Spieth edges Cantlay in playoff to take PGA Heritage title
It was the 16th worldwide victory for Spieth and his 13th US PGA triumph, his first since last April's Texas Open in his home state.
Jordan Spieth poses with the trophy after winning the RBC Heritage in a playoff at Harbor Town Golf Links on Sunday. Picture: Jared C Tilton/Getty Images
Three-time major winner Jordan Spieth defeated Patrick Cantlay with a par on the first playoff hole to win the US PGA Heritage title on Sunday after a final-round shootout.
Spieth pitched from a bunker to within inches of the hole at the par-4 18th and tapped in for par while reigning FedEx Cup champion Cantlay blasted from the same bunker to 25 feet past the cup and couldn’t make the long comeback putt to extend the playoff.
“I felt in a good place. Just needed to give myself a chance,” Spieth said. “It feels amazing.
Cantlay could only rue the wind after his 9-iron shot from the fairway followed Spieth’s ball into the bunker and plugged.
“It caught a different wind than what I was expecting,” Cantlay said. “The wind was supposed to be off the right. I must have caught a little burst.
“Obviously with it plugged like that, it was darn near impossible to get it close.”
The Americans each finished 72 holes on 13-under 271 at Harbour Town Golf Links in Hilton Head, South Carolina.
World number 20 Spieth fired a five-under par 66, matching his best final round this year, and sixth-ranked Cantlay shot 68.
Sharing third on 272 after a shootout in which many of them shared the lead were Ireland’s Shane Lowry, Australian Cam Davis, Austrian Sepp Straka and Americans J.T. Poston, Cameron Young, Matt Kuchar and Harold Varner.
Spieth won the 2015 Masters and US Open and the 2017 British Open and can complete a career Grand Slam by winning next month’s PGA Championship at Southern Hills.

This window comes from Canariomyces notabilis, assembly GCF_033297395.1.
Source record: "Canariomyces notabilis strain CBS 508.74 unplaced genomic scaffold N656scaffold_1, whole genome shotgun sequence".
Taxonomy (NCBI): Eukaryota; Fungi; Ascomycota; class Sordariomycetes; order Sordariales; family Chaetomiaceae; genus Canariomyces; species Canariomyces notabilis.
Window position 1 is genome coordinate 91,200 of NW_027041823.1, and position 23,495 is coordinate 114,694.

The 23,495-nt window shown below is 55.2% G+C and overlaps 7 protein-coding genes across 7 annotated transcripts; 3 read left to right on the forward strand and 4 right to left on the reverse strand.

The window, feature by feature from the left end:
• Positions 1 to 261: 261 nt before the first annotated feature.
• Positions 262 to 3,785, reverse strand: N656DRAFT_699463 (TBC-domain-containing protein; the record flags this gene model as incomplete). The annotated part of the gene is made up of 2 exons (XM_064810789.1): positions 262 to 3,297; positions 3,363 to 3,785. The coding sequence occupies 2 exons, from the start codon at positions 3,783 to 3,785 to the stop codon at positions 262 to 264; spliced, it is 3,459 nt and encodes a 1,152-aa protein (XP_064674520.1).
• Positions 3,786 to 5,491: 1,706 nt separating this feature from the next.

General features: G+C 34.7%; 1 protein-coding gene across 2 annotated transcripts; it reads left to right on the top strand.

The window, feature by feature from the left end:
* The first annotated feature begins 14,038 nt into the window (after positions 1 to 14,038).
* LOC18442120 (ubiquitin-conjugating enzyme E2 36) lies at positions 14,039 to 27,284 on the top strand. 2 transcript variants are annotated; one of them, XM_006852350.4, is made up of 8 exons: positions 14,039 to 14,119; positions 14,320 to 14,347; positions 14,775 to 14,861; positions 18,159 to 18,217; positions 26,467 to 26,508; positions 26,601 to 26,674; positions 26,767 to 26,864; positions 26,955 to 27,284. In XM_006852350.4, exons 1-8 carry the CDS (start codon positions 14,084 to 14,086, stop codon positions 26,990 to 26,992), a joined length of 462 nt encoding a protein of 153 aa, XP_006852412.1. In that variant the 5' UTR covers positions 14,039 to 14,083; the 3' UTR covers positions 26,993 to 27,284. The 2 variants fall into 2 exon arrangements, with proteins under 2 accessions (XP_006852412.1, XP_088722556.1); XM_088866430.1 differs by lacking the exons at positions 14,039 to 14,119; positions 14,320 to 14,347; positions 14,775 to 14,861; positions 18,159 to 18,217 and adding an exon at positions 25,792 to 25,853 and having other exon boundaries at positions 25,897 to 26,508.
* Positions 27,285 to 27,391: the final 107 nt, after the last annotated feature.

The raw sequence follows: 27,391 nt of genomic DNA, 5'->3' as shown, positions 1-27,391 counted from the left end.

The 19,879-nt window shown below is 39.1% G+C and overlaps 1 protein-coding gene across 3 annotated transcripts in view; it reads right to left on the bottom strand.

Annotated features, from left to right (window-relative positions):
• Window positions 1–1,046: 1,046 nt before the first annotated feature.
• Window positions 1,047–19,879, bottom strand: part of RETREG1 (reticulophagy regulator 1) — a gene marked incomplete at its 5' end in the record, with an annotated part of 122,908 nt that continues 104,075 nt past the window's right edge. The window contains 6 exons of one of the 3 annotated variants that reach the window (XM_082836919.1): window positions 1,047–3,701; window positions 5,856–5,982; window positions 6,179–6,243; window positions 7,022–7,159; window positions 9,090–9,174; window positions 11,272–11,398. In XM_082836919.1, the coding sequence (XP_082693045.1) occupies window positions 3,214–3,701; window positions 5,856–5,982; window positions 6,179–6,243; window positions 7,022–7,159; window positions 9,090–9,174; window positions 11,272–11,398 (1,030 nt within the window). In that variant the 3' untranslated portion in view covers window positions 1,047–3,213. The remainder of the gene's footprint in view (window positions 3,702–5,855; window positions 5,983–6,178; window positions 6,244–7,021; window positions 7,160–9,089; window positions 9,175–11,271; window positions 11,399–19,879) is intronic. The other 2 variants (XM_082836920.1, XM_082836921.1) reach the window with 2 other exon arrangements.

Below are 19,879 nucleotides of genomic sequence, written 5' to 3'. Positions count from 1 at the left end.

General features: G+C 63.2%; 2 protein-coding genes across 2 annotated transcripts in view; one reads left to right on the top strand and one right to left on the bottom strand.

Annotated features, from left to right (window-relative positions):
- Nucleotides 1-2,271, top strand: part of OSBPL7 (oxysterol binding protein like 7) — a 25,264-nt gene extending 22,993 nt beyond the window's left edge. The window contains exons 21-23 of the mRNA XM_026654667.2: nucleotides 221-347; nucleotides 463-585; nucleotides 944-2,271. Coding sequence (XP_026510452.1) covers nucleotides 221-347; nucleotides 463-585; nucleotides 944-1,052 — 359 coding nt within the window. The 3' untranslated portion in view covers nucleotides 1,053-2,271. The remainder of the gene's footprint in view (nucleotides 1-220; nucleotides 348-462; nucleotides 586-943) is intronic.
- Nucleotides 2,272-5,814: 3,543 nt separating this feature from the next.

It was the 16th worldwide victory for Spieth and his 13th US PGA triumph, his first since last April’s Texas Open in his home state.
It marked back-to-back Easter Sunday wins for Spieth, who was happy to learn Easter in 2023 is on the final day of the Masters.
“That’s good vibes,” said Spieth, whose missed cut last week at Augusta National inspired extra effort at the Heritage.
“Last week was really a killer for me. My favorite tournament in the world and not getting to play the weekend,” Spieth said. “So I tried to come in here and work a little extra hard this week.”
It paid off. Spieth eagled the par-5 second, holing out from a greenside bunker from 57 feet, and par-5 fifth holes, sinking an eagle putt from 24 feet, to grab a share of the lead at 12-under.
From there it was a battle as rivals took turns atop the leaderboard.
South Africa’s Erik van Rooyen made four birdies in a row to seize the lead but Spieth answered with a 15-foot birdie putt at the par-4 eighth and Straka and Lowry, the 2019 British Open winner, went on birdie binges to lead at times.
‘Really good feeling’
Spieth rolled in a 10-foot birdie putt at the 18th and reached the clubhouse one stroke behind Lowry.
“It felt really good to make the putt on 18 in regulation that mattered there,” Spieth said.
“This is one of the worst (rounds) I’ve ever putted in a tournament I’ve been in contention in. I just tried to stay really positive with it, be gritty on the back nine. After I missed a couple of short-ish putts I made a really long one on 13 and that settled me back down.
“I think I’m most proud of the way I could have gone pretty negative and it didn’t affect it.”
Lowry rescued pars at 12 and 13 but went left of the par-3 14th green then chipped across it into water on his way to a double bogey disaster that ended a run of 25 bogey-free holes and left him on 12-under, suddenly in a pack chasing Spieth.
Straka matched Spieth with a birdie at 17 but fell back with a bogey at 18 while Cantlay birdied 17 then missed a birdie putt from just inside 13 feet to win, settling for a playoff.